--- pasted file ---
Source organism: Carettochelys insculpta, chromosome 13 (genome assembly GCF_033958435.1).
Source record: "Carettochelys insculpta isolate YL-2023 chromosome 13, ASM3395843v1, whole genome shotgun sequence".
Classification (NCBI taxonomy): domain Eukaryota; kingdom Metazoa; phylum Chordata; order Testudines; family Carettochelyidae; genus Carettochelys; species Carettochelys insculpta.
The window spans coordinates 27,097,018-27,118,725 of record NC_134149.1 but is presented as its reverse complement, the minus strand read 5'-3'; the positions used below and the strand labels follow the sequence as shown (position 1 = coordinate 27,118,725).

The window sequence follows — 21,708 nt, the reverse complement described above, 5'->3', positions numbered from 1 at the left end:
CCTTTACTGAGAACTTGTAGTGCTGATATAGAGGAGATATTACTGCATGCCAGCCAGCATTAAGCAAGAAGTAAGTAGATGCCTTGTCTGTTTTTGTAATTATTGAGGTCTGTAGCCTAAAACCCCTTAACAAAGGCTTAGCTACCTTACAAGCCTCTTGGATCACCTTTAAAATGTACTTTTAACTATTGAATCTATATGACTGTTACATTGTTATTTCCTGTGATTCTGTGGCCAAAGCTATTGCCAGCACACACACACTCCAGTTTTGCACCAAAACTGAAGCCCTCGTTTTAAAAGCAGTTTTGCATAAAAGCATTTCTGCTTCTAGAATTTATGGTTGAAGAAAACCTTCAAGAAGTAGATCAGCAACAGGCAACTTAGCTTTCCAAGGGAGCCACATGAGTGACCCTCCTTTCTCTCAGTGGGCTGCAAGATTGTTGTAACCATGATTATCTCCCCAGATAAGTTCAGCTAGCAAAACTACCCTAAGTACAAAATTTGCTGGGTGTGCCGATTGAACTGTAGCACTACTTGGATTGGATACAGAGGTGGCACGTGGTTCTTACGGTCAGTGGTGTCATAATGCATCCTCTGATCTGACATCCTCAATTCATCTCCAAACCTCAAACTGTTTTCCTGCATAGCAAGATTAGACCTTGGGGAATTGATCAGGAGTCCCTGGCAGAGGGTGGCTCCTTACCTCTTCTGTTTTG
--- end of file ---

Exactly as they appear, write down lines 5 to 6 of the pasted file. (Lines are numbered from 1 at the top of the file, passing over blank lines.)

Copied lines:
The window sequence follows — 21,708 nt, the reverse complement described above, 5'->3', positions numbered from 1 at the left end:
CCTTTACTGAGAACTTGTAGTGCTGATATAGAGGAGATATTACTGCATGCCAGCCAGCATTAAGCAAGAAGTAAGTAGATGCCTTGTCTGTTTTTGTAATTATTGAGGTCTGTAGCCTAAAACCCCTTAACAAAGGCTTAGCTACCTTACAAGCCTCTTGGATCACCTTTAAAATGTACTTTTAACTATTGAATCTATATGACTGTTACATTGTTATTTCCTGTGATTCTGTGGCCAAAGCTATTGCCAGCACACACACACTCCAGTTTTGCACCAAAACTGAAGCCCTCGTTTTAAAAGCAGTTTTGCATAAAAGCATTTCTGCTTCTAGAATTTATGGTTGAAGAAAACCTTCAAGAAGTAGATCAGCAACAGGCAACTTAGCTTTCCAAGGGAGCCACATGAGTGACCCTCCTTTCTCTCAGTGGGCTGCAAGATTGTTGTAACCATGATTATCTCCCCAGATAAGTTCAGCTAGCAAAACTACCCTAAGTACAAAATTTGCTGGGTGTGCCGATTGAACTGTAGCACTACTTGGATTGGATACAGAGGTGGCACGTGGTTCTTACGGTCAGTGGTGTCATAATGCATCCTCTGATCTGACATCCTCAATTCATCTCCAAACCTCAAACTGTTTTCCTGCATAGCAAGATTAGACCTTGGGGAATTGATCAGGAGTCCCTGGCAGAGGGTGGCTCCTTACCTCTTCTGTTTTG